Overall crime in Los Angeles dropped for the 11th straight year in 2013, with many categories seeing the lowest per capita rates in decades, city officials said.
Los Angeles Mayor Eric Garcetti and Police Chief Charlie Beck announced Monday that final LAPD statistics showed overall crime was down 5.2% across the city, with double-digit drops in violent crime, homicides, reported rapes and gang violence.
Garcetti hailed the "extraordinary efforts" of the LAPD, community groups and city officials for numbers he called "a proud accomplishment."
"While we have good news, we have even more ambitious plans," Garcetti said. "Working together with this chief, we're going to continue to push crime down in every L.A. neighborhood. We still have pockets that are too violent, too many gunshots at night for our Angelenos, and too many tragedies that we still have to wake up or read about in the morning."
Beck credited the work of his officers, data-driven policing and improved community relations for the drop in crime.
"Eleven straight years is no accident," he said.
Overall violent crime -- which includes homicide, rape, robbery and aggravated assault -- fell 12% from 2012, according to the LAPD. The city saw 251 homicides in 2013, down from 299 the year before and the fewest in the city since 1966. Beck said his department cleared just under 70% of those cases in 2013, which he said was "right on track" with recent years.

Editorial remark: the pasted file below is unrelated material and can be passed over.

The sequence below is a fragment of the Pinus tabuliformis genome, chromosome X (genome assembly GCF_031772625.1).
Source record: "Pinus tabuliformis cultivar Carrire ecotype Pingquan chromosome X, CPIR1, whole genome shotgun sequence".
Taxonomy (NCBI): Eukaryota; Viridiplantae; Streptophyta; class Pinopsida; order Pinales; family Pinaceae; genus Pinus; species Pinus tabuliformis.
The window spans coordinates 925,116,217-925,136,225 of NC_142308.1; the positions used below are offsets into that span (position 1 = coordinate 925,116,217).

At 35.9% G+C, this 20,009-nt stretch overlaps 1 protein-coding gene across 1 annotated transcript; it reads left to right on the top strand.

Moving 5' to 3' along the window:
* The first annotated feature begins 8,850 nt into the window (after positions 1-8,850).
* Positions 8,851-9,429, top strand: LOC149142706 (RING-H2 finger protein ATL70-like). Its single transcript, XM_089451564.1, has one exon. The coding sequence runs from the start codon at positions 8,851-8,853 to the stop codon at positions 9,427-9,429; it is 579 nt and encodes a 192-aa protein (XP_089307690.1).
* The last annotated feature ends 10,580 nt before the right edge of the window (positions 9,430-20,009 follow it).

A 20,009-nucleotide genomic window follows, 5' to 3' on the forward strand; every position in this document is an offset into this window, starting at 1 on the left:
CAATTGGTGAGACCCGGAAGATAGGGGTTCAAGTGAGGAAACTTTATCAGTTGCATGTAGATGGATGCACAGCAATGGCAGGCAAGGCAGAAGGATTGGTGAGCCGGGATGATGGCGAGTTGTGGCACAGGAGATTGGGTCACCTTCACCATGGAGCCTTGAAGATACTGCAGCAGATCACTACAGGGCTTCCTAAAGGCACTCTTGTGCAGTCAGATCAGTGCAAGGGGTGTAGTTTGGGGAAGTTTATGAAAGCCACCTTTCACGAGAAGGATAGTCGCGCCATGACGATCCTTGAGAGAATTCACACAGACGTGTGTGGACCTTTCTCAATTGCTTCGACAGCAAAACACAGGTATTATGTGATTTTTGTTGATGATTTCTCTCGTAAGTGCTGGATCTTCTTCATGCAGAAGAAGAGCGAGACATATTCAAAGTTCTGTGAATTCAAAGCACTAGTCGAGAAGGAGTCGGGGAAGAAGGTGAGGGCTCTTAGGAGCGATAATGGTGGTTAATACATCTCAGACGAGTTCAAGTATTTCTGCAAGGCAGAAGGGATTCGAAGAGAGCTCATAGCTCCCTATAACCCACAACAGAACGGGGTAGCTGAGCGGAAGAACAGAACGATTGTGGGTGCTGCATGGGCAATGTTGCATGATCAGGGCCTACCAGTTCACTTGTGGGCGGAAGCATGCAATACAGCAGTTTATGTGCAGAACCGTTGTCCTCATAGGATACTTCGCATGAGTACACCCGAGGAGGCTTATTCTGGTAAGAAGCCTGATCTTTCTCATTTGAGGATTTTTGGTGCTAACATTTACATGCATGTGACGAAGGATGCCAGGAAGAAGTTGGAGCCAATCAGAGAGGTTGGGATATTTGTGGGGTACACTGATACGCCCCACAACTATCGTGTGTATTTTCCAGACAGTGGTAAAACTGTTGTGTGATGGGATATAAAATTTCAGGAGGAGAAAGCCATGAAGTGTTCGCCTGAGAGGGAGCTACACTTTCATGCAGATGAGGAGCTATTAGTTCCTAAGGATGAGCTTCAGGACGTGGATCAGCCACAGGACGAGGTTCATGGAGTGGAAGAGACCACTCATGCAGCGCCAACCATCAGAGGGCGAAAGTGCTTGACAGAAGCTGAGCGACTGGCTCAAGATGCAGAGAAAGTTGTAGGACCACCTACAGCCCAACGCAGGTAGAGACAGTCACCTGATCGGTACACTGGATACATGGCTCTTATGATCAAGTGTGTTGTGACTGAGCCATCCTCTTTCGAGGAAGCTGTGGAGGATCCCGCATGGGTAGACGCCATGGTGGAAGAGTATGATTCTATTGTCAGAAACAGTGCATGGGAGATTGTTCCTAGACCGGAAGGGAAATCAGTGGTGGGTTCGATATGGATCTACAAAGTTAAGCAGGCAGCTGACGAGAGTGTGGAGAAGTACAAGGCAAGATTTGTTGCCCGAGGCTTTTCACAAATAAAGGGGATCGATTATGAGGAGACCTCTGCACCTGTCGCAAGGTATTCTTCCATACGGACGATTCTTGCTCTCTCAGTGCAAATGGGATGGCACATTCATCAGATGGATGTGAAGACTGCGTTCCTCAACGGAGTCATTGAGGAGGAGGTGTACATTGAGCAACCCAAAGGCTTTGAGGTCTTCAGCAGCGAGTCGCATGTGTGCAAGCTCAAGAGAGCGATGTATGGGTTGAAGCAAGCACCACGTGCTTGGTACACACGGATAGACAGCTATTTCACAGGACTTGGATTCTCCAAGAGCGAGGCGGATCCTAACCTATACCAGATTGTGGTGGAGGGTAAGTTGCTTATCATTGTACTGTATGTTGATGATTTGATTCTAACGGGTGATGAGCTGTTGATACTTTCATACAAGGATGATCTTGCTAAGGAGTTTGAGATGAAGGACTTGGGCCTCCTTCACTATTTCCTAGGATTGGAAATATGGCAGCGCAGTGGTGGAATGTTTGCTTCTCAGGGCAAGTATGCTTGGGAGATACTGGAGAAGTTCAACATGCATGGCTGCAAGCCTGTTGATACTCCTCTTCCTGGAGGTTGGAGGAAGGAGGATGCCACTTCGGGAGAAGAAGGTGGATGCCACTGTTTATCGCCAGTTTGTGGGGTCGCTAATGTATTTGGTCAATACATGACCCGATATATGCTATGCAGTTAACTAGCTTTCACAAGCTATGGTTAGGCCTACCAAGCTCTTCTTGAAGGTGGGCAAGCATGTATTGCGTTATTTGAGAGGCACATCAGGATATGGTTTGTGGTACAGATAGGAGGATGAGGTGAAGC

Reported rapes were down nearly 32%, robberies down 12.5% and aggravated assaults down 9%, the LAPD said. Property crime also fell, dropping an overall 3.7% from 2012.
Beck said it has been decades since the city recorded the same level of crimes per capita.
"You have to go back to 1949 to find a year that was safer in the city of Los Angeles," Beck said. "Sixty-five years ago. ... An amazing accomplishment."
But the chief said he was most proud of the strides the city had made combating gang-related crime, which fell 17.6% from 2012. There were 145 gang-related killings in 2013, a 9.4% decrease from the year before.
Beck said the city has cut its gang-related violence in half since 2008, citing better intervention and prevention programs among the key factors.
"That shows that this city, the city that was once known as the home of all gang crime, is now known -- and followed nationally -- as the home of the solution to gang violence," Beck said. "Of all the things we've done, I think that I am probably the proudest of that."
Though each of LAPD's four bureaus saw crime drop, Beck noted there were areas of the city he would like to see more improvement. He pointed to the department's South and Central bureaus, which he said "still suffer a level of violent crime that is not acceptable."
"Our work is not done," Beck said. "Our strategies work, but they need to be refined. Our relationship with the community is better, but it's not perfect. Every day as a police department, we try to put good faith in that bank of community trust. And we'll continue to do that."
Garcetti also vowed to continue to drive down crime.
"Each one of those 251 murders, homicides, is a person who has a family, who has a community," the mayor said. "And so our goal must be to try and get as close to zero on all of these crimes as we can."